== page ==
**Disclaimer: I am an EMC employee, this post was not sponsored or in any way required by my employer, it is my experience getting to know this particular product.**
There were two software related announcements at EMC World this week which I found very exciting. Building on the free for no production use of RecoverPoint for Virtual Machines from VMworld 2014, EMC announced the same for ScaleIO. ScaleIO allows you build your own Hyperconverged Infrastructure solution (HCI). This is the same software used in the new VxRack from VCE which was also announced at EMC World.
In addition to ScaleIO, EMC also announced CoprHD which is an open source version of EMC ViPR (@coprhd). ViPR (which is also free for non production use) is a solution that allows you to manage multiple arrays and present those as virtual volumes to hosts. In addition to managing the arrays, it also provides a self-service and automation at the storage layer. EMC ViPR also supports ScaleIO, assuming this carries over to CoprHD you could deploy a fully managed, and automated storage solution on commodity hardware for test/dev or QA (I hope they publish more specific guidelines on just what they mean by “non-production”).
Last, but not least, the community version of the VNXe which you can use to provide full block and file servers on commodity hardware. The vVNX will later come in a supported ROBO and cloud edition.
My hope is that CoprHD, ScaleIO, and the community edition of the vVNX will lead to more solutions being open sourced and offered in a free to use model. CoprHD should be available on GitHub by June, ScaleIO by the end of May, whereas the vVNX is available now for download.
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If you are running EMC ViPR SRM, and your license key expires you will no longer be able to log into the UI where you could have installed a new license key. Instead you will need to update the license(s) via the command line. The directions I had found had
a mistake were unclear, so thought I’d publish the steps that worked for me here.
First and foemost, obtain your new license key by submitting a SR (Service Request) via support.emc.com and follow the steps below.
/opt/APG/bin/manage-licenses.sh install /opt/APG/licenses.zip
/opt/APG/bin/manage-modules.sh service restart tomcat
You should now be able to log in
If you are a customer, partner, or EMC employee and you are subscribed to the ETA notifications list, you probably got a heads up about potential incompatibility between the VNX, RecoverPoint, and VAAI under certain conditions. For those of you who are not subscribed, fellow blogger Cormac Hogan wrote a quick little post about the issue.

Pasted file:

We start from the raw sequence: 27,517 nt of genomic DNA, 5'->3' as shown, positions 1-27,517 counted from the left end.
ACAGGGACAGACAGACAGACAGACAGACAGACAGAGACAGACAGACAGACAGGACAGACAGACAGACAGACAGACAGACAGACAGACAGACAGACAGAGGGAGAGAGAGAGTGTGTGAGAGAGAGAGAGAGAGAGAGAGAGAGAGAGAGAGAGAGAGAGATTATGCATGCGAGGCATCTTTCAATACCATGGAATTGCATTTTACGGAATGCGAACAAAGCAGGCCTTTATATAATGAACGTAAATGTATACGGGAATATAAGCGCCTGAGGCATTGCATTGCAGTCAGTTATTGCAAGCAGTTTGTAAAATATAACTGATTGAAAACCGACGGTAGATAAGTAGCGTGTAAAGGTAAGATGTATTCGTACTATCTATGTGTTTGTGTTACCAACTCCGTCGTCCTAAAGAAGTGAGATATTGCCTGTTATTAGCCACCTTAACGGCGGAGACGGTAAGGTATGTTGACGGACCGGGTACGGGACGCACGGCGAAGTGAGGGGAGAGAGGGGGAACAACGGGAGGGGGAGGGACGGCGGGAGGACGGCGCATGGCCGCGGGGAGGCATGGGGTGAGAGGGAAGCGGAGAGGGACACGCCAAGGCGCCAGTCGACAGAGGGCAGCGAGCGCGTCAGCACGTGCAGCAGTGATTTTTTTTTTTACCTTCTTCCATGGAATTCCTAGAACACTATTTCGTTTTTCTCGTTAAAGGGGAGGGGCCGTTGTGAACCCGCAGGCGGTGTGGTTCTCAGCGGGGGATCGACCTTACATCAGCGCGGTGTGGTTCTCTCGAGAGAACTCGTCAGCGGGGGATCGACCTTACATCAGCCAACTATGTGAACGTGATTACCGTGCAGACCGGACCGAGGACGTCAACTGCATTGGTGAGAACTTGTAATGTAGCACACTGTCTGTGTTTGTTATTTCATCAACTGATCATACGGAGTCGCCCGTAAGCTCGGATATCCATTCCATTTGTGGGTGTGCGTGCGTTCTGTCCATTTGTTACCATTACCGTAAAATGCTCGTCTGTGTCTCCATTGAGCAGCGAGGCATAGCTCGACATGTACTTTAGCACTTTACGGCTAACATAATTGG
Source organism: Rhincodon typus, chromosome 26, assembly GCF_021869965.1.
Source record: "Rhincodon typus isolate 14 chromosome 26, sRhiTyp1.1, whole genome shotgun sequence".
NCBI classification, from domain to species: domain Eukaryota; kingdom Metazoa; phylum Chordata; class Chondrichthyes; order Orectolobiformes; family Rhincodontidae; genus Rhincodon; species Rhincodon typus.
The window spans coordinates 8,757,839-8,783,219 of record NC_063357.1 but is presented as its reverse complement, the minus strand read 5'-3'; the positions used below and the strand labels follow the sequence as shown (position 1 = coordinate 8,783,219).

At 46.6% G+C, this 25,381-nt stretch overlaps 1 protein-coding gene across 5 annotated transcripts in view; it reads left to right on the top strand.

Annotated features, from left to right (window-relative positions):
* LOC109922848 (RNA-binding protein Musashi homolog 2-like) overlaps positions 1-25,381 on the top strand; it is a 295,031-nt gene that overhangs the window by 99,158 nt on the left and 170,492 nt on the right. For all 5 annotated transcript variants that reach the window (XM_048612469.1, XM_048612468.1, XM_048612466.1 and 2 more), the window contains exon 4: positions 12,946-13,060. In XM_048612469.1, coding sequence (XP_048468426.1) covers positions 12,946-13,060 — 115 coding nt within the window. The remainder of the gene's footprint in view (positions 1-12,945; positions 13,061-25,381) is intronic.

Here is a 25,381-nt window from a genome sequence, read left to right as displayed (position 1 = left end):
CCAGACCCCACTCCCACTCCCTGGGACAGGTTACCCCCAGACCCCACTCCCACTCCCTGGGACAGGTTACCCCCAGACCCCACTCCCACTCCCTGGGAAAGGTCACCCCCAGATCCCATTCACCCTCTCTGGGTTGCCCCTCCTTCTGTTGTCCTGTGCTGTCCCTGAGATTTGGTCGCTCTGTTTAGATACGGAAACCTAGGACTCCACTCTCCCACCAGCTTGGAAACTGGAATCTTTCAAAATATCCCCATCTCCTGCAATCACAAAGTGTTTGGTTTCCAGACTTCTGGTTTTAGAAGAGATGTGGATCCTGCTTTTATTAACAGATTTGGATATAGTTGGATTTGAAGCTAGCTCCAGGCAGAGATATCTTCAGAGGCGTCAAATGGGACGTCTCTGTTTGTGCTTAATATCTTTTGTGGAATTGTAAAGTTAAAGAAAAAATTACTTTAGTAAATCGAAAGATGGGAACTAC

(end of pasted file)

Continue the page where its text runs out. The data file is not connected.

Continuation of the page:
I’m proud to announce that there is a fix available for this and it can be found in VNX Block OE 05.32.000.5.206 (released this week). Simply apply this fix (you can do it yourself using USM). For those of you with a FILE front end, make sure you update to 22.214.171.124 as well.
If you are an EMC Customer (with support zone credentials), you can read the full description of solution emc327099 (now stored on the new knowledgebase solution powered by Salesforce). If the direct link is not working, simply login to http://support.emc.com and search for “emc327099” and your first result should be the solution.
With a new year, comes a HUGE update to the VNX family. As Chad Sakac reveled earlier in the year, INYO was the code name for the VNX FILE OE 7.1 and BLOCK OE 05.32 code release that surfaced last year. Now, the time has come for a major update to the code, and with it some exciting new features.
One the FILE side, the biggest (and what I think is the most exciting) feature coming is support for SMB 3.0 and the VNX is the first array to support this. Back in October of 2012, Microsoft released it’s latest versions of the Windows Operating system (Windows 8 and Server 2012). With that came the latest enhancements to the SMB protocol (for more information, click here to read a great blog post by Microsoft). With this upgrade (and the use of the SMB 3.0 protocol) you get a much less disruptive failover which includes keeping the open state of a file and file lock. You will also notice enhanced throughput by being able to take advantage of the Multi Path IO over SMB 3.0 without the need to configure LACP or EtherChannel.